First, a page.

Kalaram Temple in Nashik that PM Modi visited has BR Ambedkar satyagraha link

Prime Minister Narendra Modi’s visit to the Shree Kalaram Temple in Nashik on Friday brought attention to the site’s historical significance, especially in connection with Dr BR Ambedkar’s satyagraha. Ambedkar had fought for the entry of Dalits to this temple in the 1930s.

On the day PM Modi started his 11-day ritual to prepare for the ‘Pran Pratistha’ of Lord Ram’s idol at the Ram Mandir in Ayodhya, he visited the temple in Nashik, Maharashtra, dedicated to Lord Ram. PM Modi performed ‘jal pujan’ on the banks of Godavari and cleaned the temple premises.

The significance of PM Modi’s visit to the Shree Kalaram Temple and its historical significance wasn’t lost on people.

“Starting Anushthan from Nashik, the sacred land of Panchavati where Prabhu Sri Ram and Mata Sita stayed during the Vanavas is remarkable. Prayers at the Kalaram Temple is also significant as Dr Ambedkar started his temple entry movement,” Prafulla Ketkar, editor of the Organiser Weekly, posted on X. The Organiser is the mouthpiece of the RSS.

The drive to distribute Ram Mandir ‘akshat‘ (sacred rice) across India was also started from a Dalit-dominated village in Ayodhya.


The Shree Kalaram Temple with a black Ram idol was constructed in 1782.

It stands where Lord Ram is believed to have lived during his exile, the Panchavati.

Panchavati translates to five banyan trees where, according to Ramayana, Lord Ram, Sita and Lakshman made a hut to stay. The region is also said to be where Sita was abducted by Ravan.


The Kalaram Temple, a popular holy site for Ram devotees, also happens to hold an important role in India’s Dalit movement.

Dr BR Ambedkar, in his pursuit to eradicate untouchability, led a satyagraha at the temple on March 3, 1930, demanding entry for Dalits into the sacred space.

This movement aimed to challenge the oppressive caste norms prevalent during the time.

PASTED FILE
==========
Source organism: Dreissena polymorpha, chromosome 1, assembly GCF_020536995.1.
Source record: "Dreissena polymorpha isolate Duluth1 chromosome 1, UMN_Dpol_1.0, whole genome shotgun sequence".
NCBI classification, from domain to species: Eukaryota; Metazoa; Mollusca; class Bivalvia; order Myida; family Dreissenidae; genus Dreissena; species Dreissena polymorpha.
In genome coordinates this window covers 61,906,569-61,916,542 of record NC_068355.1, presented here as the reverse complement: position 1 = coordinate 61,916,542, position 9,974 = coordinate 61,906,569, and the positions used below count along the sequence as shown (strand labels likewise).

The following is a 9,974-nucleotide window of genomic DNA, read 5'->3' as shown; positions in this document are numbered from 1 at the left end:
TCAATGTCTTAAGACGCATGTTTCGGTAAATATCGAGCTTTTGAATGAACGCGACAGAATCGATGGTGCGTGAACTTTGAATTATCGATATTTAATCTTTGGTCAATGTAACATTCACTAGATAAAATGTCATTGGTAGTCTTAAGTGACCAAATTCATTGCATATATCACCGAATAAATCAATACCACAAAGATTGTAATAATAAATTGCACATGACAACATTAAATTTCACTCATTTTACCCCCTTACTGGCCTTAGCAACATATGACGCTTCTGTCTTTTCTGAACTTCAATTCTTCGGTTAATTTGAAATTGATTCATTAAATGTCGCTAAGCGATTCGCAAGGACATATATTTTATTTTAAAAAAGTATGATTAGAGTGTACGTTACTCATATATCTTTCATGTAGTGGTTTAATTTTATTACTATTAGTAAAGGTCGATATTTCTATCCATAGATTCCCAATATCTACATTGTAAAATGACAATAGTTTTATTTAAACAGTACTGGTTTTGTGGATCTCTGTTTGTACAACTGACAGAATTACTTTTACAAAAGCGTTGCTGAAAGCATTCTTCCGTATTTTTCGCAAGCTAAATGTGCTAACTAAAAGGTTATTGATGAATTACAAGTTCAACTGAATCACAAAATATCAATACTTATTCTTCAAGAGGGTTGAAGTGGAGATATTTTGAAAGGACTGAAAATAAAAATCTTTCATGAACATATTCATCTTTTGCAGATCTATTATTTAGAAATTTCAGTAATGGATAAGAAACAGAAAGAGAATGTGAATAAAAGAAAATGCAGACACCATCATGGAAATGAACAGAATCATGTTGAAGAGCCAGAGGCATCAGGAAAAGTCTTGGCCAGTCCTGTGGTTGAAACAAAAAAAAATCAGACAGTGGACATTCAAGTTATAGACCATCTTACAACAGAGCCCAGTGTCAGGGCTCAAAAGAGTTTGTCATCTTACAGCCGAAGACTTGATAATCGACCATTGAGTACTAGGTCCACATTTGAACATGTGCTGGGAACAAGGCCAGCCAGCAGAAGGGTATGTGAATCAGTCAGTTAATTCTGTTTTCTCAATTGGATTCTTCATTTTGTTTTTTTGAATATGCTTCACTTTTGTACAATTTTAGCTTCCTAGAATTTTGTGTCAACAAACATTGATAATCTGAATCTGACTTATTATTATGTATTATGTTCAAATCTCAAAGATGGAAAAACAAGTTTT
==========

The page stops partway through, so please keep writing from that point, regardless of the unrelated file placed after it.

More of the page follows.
During the satyagraha, Ambedkar, along with his 15,000 Dalit followers, peacefully picketed the temple.

The satyagraha contributed to the awakening of the oppressed castes in the region as Ambedkar knew that temple entry alone wouldn’t solve the deeper issues.

The Kalaram Temple satyagraha was not the first. Two other attempts were made before this — one in Amravati in 1928 and another in Pune in October 1929.

To restore public order, Article 144 of the Code of Criminal Procedure was imposed around the temple by the Bombay Presidency governemnt.

A month later, on April 7, on Ram Navami, Ambedkar led a procession to the temple with 200 volunteers, as certain restrictions were put on Dalits’ participation in the religious event.

A couple of days later, on April 9, members of the upper caste launched an attack on the peaceful protestors, subjecting Dalits across the state to hostile assaults during the Satyagraha, according to the Ambedkarite Today. The protestors adhered to non-violence, as Ambedkar had urged them to.

After a struggle of three more years and a few legal cases, the temple doors remained closed to Dalits.

This was the last temple satyagraha Dr Ambedkar had led. The idea of restarting the Satyagraha in 1933 met Dr Ambedkar’s disapproval.

In a letter to his associate, Bhaurao Gaikwad, Dr Ambedkar revealed, the priority of the community should be education and politics.

The Kalaram Temple satyagraha continued till 1935. The movement to fight caste discrimination resulted in Dalits being allowed to enter temples and also draw water from temple wells.

Published By:

Sushim Mukul

Published On:

Jan 12, 2024

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